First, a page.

is used to locate chemicals for use or sharing in the laboratory, even a moderate degree of inaccuracy erodes confidence in the system and discourages use. The need for high fidelity of data is greater for a tracking system, because trained laboratory personnel will rely on it to save time locating chemicals rather than physically searching. For these reasons, appropriate measures should be taken periodically to purge any inventory or tracking system of inaccurate data. A physical inventory of chemicals stored, verification of the data on each item, and reconciliation of differences are performed annually. This procedure coincides with an effort to identify unneeded, outdated, or deteriorated chemicals and to arrange for their disposal. The following guidelines for culling inventory may be helpful:

   Consider disposing of materials not expected to be used within a reasonable period, for example, 2 years. For stable, relatively nonhazardous substances with indefinite shelf lives, a decision to retain them in storage should take into account their economic value, scarcity, availability, and storage costs.

   Make sure that deteriorating containers or containers in which evidence of a chemical change in the contents is apparent are inspected and handled by someone experienced in the possible hazards inherent in such situations.

   Dispose of or recycle chemicals before the expiration date on the container.

   Replace deteriorating labels before information is obscured or lost to ensure traceability and appropriate storage and disposal of the chemicals.

   Because many odoriferous substances make their presence known despite all efforts to contain them, aggressively purge such items from storage and inventory.

   Aggressively cull the inventory of chemicals that require storage at reduced temperature in environmental rooms or refrigerators. Because these chemicals may include air- and moisture-sensitive materials, they are especially prone to problems that are exacerbated by the effects of condensation.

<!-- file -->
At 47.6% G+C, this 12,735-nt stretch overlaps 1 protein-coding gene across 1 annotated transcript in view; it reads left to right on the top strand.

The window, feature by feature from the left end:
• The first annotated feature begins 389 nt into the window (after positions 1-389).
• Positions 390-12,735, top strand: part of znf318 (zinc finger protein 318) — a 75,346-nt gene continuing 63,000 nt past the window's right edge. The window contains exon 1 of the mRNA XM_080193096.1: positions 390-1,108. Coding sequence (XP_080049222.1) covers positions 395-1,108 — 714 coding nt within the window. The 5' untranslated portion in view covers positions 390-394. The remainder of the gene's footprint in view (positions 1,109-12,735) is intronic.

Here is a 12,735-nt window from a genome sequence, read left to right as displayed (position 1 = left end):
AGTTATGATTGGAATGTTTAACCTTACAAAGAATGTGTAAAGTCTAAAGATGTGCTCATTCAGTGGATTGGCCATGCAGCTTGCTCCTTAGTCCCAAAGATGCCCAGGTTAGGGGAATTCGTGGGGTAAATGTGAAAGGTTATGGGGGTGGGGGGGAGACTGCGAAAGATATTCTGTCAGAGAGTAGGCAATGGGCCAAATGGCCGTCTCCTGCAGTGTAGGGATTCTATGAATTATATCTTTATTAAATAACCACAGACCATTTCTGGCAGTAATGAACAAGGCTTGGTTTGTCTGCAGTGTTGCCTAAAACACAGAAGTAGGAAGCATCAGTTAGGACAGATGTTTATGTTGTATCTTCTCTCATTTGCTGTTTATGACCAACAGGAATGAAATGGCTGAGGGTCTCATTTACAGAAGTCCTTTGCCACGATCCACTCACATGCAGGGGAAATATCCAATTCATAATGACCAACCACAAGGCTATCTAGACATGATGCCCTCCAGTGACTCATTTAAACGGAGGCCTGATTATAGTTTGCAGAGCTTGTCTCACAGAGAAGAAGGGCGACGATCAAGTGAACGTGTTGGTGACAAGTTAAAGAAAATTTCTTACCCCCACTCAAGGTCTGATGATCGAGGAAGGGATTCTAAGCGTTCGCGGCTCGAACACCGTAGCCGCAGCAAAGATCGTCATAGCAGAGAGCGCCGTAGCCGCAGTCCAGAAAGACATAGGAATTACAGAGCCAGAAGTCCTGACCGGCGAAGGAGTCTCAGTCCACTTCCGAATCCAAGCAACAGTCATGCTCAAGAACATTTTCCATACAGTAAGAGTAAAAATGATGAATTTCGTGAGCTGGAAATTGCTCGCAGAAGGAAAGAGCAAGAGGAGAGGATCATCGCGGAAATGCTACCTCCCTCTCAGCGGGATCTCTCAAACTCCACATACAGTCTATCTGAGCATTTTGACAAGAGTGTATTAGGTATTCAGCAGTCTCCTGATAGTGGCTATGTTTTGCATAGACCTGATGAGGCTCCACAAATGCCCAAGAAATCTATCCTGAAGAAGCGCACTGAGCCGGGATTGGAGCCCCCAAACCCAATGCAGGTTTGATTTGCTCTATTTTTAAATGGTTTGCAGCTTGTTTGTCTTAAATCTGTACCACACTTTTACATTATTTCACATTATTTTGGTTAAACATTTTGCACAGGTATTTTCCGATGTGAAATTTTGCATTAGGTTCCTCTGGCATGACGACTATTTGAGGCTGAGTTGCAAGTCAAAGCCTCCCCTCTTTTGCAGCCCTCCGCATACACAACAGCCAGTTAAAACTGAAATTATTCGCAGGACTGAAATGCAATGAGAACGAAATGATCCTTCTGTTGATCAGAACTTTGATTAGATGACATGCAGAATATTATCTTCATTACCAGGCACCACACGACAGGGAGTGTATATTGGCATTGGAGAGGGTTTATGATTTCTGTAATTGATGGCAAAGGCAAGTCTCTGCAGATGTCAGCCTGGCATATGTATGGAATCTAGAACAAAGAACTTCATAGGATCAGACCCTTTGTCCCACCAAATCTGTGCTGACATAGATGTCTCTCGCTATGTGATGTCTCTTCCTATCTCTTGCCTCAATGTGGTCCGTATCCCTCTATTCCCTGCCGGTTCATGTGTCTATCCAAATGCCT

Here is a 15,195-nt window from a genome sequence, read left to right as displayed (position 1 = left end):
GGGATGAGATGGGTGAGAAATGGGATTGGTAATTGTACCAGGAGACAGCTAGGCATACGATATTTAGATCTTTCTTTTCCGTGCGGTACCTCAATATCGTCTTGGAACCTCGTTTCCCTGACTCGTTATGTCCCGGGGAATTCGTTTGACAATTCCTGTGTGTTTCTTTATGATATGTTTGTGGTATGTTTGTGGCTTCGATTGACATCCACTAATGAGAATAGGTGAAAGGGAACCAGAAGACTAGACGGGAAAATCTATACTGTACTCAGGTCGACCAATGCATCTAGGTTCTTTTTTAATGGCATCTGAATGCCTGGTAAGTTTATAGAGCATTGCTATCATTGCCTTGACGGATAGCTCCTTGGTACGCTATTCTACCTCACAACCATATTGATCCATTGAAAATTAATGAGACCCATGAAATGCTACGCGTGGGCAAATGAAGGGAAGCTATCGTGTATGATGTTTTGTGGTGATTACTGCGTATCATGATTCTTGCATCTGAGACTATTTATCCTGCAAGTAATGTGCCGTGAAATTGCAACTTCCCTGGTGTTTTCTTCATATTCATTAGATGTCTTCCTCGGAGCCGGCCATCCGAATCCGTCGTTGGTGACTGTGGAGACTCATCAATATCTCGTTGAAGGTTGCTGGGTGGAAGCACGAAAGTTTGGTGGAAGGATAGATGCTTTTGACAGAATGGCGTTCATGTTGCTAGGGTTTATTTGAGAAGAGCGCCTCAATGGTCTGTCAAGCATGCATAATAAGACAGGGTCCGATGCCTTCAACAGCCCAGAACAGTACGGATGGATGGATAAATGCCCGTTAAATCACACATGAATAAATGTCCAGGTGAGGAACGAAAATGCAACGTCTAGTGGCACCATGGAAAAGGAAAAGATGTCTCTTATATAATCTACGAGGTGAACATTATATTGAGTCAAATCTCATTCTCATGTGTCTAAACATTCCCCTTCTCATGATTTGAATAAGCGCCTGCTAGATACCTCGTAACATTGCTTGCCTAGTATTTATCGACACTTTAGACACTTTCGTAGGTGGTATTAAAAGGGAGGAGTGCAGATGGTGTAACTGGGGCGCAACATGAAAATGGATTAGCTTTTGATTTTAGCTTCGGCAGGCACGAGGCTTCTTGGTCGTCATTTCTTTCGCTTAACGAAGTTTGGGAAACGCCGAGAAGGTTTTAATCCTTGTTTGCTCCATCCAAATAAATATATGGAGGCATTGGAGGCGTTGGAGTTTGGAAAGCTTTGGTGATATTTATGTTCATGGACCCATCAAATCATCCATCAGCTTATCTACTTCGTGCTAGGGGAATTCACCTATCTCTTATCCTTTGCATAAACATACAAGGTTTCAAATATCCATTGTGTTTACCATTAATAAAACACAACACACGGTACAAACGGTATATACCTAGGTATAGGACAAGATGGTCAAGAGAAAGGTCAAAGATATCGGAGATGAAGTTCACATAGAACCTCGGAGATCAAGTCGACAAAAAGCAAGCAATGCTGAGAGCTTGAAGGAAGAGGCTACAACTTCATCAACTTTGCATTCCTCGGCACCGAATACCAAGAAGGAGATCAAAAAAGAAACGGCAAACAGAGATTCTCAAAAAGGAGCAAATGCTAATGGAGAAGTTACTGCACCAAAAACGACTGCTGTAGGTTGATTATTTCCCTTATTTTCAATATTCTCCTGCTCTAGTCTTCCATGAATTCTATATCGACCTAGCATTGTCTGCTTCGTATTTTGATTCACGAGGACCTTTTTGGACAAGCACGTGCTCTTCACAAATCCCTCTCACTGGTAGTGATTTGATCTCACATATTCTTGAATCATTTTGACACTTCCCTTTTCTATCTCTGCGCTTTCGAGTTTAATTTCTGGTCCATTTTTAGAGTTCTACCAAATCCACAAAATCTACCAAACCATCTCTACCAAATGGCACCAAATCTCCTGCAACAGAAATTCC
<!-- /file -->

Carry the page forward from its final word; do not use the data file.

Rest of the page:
Dispose of all hazardous chemicals at the completion of the laboratory professional’s tenure or transfer to another laboratory. The institution’s cleanup policy for departing laboratory researchers and students should be enforced strictly to avoid abandoned unknowns that pose unknown hazards to remaining personnel and have high disposal costs.

   Develop and enforce procedures for transfer or disposal of chemicals and other materials when decommissioning laboratories because of renovation or relocation. Try to avoid receiving entire chemical inventories from decommissioned laboratories and do not donate entire chemical inventories to schools or small businesses.

Chemical inventory challenges have not changed since the first use of index card files. The initial challenge is ensuring that every laboratory chemical gets entered into the inventory. This task often requires the concerted effort of many staff members. The second challenge is keeping the inventory current. Meeting this challenge usually requires designating one or more responsible individuals to enter new materials into the system; these individuals are the only personnel who should have write/edit access to the inventory. Facility procedures must make sure that notice of all new materials is presented to these designated individuals for entry into the inventory. Assuming that every staff member will faithfully enter new chemicals into the system results in an obsolete inventory. A third challenge is making sure that consumed chemicals, that is, empty containers, are removed from the active inventory.

Inventories are valuable to laboratory operations if everyone supports and contributes to the inventory. Managers with budgetary responsibilities appreciate the value of an established inventory system in reducing procurement and operating costs. Laboratory waste coordinators favor more efficient use of in-house materials resulting in reduced quantities of waste.

More information about chemical management systems can be found in Chapter 2, section 2.D.4.

5.D.2 Exchange of Chemicals Between Laboratories and Stockrooms

The exchange or transfer of chemicals between laboratories at an institution depends on the kind of inventory system and central stockroom facilities in place. Some institutions encourage laboratory personnel to return materials to the central stockroom for redistribution to others. The containers are sealed or open with a portion of the material used. Containers that have been opened are often of sufficient purity to be used as is in many procedures. If the purity is in doubt, the person who returned the material should be consulted. The stockroom personnel can update the central inventory periodically to indicate what is available for exchange or transfer. For an exchange program to be effective, all contributors to and users of the facility must reach a consensus on the standards to be followed concerning the labeling and purity of stored chemicals.

A word of caution is offered in regard to surplus-chemical stockrooms; they must be managed with the same degree of control as a new-chemical storage area.



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